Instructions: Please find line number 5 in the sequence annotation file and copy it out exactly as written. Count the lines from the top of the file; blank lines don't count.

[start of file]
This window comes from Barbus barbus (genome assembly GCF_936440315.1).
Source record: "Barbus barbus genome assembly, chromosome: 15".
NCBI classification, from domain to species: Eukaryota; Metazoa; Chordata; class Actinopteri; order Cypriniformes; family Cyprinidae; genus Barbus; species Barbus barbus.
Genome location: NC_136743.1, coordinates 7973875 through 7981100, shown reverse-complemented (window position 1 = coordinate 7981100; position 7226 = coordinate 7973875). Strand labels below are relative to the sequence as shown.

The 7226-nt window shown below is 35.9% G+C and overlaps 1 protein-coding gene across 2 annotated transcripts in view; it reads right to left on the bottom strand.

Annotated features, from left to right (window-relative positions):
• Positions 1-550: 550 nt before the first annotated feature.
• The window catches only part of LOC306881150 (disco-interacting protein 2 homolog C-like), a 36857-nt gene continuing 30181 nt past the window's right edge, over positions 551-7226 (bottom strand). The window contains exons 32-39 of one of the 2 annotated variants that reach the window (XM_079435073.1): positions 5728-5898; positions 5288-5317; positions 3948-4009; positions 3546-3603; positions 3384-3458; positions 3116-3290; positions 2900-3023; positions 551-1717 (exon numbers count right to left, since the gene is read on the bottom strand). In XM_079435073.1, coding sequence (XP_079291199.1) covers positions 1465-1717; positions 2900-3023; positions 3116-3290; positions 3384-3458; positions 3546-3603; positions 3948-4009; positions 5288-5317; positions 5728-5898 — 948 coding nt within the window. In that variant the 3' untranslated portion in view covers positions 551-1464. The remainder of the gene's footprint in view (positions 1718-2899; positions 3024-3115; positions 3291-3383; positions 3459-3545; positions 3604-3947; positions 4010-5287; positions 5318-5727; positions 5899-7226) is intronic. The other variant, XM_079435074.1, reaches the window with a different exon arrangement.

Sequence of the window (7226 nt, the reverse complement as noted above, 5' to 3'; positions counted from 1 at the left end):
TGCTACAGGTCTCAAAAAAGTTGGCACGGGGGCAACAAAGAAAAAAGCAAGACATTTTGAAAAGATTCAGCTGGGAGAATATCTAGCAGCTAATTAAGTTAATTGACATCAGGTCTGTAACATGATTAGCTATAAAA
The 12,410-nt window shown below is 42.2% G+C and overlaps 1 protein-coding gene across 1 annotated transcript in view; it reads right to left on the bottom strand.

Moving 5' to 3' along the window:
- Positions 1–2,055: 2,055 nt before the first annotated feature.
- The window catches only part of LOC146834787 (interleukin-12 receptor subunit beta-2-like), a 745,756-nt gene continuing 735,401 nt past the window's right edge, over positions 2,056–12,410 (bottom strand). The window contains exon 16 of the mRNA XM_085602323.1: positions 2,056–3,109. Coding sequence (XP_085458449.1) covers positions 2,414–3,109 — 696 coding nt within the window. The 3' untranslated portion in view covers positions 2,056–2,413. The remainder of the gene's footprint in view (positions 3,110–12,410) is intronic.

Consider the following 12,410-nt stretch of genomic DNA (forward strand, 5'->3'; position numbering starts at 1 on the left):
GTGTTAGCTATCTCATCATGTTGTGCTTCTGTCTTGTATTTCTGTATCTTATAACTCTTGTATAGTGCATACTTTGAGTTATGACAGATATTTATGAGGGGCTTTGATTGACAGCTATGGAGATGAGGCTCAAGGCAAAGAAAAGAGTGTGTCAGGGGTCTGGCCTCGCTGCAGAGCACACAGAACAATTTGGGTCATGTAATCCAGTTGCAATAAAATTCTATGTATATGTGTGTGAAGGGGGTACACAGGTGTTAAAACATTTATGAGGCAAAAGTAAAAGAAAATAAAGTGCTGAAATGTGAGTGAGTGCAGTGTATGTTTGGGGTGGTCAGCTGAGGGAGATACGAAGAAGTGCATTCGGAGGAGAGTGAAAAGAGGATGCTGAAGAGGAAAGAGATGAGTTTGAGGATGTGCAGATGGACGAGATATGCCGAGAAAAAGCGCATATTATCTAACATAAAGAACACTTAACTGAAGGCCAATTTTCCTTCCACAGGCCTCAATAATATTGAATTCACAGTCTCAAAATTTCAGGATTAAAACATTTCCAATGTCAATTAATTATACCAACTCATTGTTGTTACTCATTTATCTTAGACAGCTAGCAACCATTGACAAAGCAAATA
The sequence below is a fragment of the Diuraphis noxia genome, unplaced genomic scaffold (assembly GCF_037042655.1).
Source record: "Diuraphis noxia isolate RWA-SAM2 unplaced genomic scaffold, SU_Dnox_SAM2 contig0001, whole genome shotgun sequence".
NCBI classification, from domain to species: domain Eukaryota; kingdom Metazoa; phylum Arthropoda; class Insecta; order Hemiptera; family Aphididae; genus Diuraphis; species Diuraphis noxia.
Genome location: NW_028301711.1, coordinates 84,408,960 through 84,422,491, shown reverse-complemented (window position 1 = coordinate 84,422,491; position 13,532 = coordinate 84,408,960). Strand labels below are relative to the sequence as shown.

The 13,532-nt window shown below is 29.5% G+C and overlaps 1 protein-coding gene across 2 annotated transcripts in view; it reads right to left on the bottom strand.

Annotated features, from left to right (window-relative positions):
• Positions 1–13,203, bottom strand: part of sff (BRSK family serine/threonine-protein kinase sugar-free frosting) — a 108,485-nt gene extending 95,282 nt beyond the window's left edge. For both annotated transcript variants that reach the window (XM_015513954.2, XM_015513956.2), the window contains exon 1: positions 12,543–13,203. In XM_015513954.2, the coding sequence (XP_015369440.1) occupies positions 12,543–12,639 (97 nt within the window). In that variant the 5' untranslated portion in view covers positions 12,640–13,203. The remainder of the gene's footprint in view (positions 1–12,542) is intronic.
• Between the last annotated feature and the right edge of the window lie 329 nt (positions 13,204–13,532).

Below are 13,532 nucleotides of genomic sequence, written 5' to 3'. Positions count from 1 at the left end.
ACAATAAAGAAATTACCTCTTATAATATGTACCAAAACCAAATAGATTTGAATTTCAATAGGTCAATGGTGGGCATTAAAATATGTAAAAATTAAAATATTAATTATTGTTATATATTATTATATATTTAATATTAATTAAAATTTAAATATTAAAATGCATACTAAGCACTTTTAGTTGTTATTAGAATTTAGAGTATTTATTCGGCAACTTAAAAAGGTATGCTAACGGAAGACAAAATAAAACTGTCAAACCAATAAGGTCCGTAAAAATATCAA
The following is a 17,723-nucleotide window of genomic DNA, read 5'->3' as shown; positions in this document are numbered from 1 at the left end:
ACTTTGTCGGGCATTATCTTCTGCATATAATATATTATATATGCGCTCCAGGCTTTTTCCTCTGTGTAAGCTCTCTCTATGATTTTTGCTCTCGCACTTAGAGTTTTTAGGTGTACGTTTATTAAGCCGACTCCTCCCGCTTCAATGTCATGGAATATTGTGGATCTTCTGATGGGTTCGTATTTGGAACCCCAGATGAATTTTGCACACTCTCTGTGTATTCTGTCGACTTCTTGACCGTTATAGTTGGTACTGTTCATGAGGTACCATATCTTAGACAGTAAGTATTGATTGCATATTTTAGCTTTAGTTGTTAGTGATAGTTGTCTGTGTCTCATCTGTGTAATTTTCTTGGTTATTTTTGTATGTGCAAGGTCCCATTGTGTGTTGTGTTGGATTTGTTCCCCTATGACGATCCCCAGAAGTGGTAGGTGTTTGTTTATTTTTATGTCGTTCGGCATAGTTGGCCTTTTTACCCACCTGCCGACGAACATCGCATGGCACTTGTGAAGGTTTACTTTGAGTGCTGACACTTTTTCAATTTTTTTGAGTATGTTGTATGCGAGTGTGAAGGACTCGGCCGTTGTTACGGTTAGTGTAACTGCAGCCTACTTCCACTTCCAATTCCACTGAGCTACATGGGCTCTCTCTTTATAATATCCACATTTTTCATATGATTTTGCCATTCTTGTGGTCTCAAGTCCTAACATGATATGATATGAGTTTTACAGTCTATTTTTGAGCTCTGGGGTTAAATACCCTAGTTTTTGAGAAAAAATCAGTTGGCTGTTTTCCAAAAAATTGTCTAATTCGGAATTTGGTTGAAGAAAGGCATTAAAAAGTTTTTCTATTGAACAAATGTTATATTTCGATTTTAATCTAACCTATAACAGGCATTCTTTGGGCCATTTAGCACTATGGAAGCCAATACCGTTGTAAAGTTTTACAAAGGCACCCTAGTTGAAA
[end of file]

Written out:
The 7226-nt window shown below is 35.9% G+C and overlaps 1 protein-coding gene across 2 annotated transcripts in view; it reads right to left on the bottom strand.